The Tales of Beedle the Bard, J.K. Rowling

If you are about to ask, “Jenny, did you get this book for only two pounds at the Charing Cross Road Borders, along with a number of other kids’ books that were, at 3 for 2, absolutely irresistible?”, then the answer is yes.  Yes, I did.  And I was really pleased about it, I can tell you.  And I also couldn’t resist buying a great big heavy book all about writing Doctor Who, because I am interested in how people write TV shows.  I mean how the process works.  All very interesting.

The Tales of Beedle the Bard is another of those wee books J.K. Rowling writes for charities, bless her, and it’s quite charming.  Not because of the stories themselves – nothing wrong with them, it’s just tricky to write a wonderful fairy tale, and even trickier when you’re not operating within traditional fairy tale conventions, and even trickier yet still when you are writing fairy tales purportedly for an audience comprised of witches and wizards.  The stories are enjoyable enough, but what’s really fun is Dumbledore’s commentary on them.  Dumbledore makes me smile.  I miss Dumbledore.  Why are there not more Harry Potter books than there are?  I miss them all actually.  And waiting for new ones to come out.  That was fun.  Why can’t we have that bit over again?

Anyway, Dumbledore’s commentary – he spends some time telling amusing stories about the stories (ah, metafiction, I love you when you do not disappoint and crush me), and even talks about a woman who supposedly rewrote these stories in dreadful twee ways.  She reminded me of Enid Blyton.

I’ve never read Enid Blyton.  Every time I pick up one of her books and glance at it, it seems so sweety-sweet that I feel sick to my stomach and have to put it down straightaway.  Am I being unfair to Ms. Blyton?  Or are her books genuinely that sweety-sweet?  Or, third option, do her books have merit as long as you read them for the first time when you are quite young?  Some books are like this and I sometimes don’t hold it against them.  I am hoping it is the second or third thing, because if I’m being unfair, I don’t know how I’m going to force myself to read her books.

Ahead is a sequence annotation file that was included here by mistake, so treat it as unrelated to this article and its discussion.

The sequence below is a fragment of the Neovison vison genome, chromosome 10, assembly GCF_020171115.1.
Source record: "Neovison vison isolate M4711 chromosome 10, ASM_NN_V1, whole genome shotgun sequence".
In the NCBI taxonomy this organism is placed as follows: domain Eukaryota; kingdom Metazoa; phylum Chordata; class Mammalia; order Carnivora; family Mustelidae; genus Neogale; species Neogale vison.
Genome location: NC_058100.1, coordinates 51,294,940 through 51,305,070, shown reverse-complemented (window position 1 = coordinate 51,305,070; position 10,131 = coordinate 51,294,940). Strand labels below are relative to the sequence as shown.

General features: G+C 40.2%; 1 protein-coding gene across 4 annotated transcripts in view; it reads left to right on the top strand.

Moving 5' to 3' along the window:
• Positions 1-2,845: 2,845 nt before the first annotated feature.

• I miss Dumbledore too. And I’ve never read Blyton either. She always gave me that impression too.

    What were the other irresistible kid’s books?

  • jennysbooks

    I’m glad to hear you say that – I see her books everywhere now I’m in London.

    Well, I got Kenneth Grahame’s charming The Reluctant Dragon, a copy of The Ordinary Princess with a nicer cover than mine has, the most beautifully illustrated book of fairy tales I’ve ever seen (Jane Ray is the artist and I now love her), and a few gifts I can’t say (alas!) because my sister reads this.

  • anna

    Oh! Can I have your old one? Or is it already promised (ordinary princess)

    • jennysbooks

      Hm. We’ll see. Depends how nice you are to me between now and when I see you next.

      • anna

        Have I told you how wonderfully kind and pretty and smart you are lately?

  • The only Enid Blyton I remember liking as a kid were some of her Mallory Towers series about a boarding school for girls. My mom found three of the series of five for me at a tag sale once. Can’t stand the Noddy tv show. Five Go Down to the Sea wasn’t so bad in a Boxcar Children kind of way.

    I also miss the waiting part for the Harry Potter books. My two eldest kids were old enough to go to the last three midnight release parties and those will always be great memories for us. Now we wait on the movies, but it isn’t the same…

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